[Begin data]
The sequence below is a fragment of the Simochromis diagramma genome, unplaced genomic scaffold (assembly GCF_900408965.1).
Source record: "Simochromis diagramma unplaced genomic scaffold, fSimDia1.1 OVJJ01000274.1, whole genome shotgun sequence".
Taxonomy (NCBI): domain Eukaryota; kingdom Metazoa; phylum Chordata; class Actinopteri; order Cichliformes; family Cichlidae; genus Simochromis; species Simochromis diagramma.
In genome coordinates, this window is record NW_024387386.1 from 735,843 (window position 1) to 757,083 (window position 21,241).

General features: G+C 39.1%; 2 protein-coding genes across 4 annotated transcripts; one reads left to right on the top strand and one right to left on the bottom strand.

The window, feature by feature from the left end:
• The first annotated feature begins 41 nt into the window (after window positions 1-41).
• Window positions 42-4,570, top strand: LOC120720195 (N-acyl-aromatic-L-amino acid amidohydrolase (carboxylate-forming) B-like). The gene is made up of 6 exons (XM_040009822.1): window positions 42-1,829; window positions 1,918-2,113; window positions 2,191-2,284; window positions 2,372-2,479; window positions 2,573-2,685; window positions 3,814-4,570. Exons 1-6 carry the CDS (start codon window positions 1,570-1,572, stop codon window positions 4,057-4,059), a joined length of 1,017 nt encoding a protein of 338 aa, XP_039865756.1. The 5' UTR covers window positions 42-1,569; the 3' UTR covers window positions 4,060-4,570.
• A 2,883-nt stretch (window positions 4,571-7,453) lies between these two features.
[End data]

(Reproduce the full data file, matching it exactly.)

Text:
The sequence below is a fragment of the Simochromis diagramma genome, unplaced genomic scaffold (assembly GCF_900408965.1).
Source record: "Simochromis diagramma unplaced genomic scaffold, fSimDia1.1 OVJJ01000274.1, whole genome shotgun sequence".
Taxonomy (NCBI): domain Eukaryota; kingdom Metazoa; phylum Chordata; class Actinopteri; order Cichliformes; family Cichlidae; genus Simochromis; species Simochromis diagramma.
In genome coordinates, this window is record NW_024387386.1 from 735,843 (window position 1) to 757,083 (window position 21,241).

General features: G+C 39.1%; 2 protein-coding genes across 4 annotated transcripts; one reads left to right on the top strand and one right to left on the bottom strand.

The window, feature by feature from the left end:
• The first annotated feature begins 41 nt into the window (after window positions 1-41).
• Window positions 42-4,570, top strand: LOC120720195 (N-acyl-aromatic-L-amino acid amidohydrolase (carboxylate-forming) B-like). The gene is made up of 6 exons (XM_040009822.1): window positions 42-1,829; window positions 1,918-2,113; window positions 2,191-2,284; window positions 2,372-2,479; window positions 2,573-2,685; window positions 3,814-4,570. Exons 1-6 carry the CDS (start codon window positions 1,570-1,572, stop codon window positions 4,057-4,059), a joined length of 1,017 nt encoding a protein of 338 aa, XP_039865756.1. The 5' UTR covers window positions 42-1,569; the 3' UTR covers window positions 4,060-4,570.
• A 2,883-nt stretch (window positions 4,571-7,453) lies between these two features.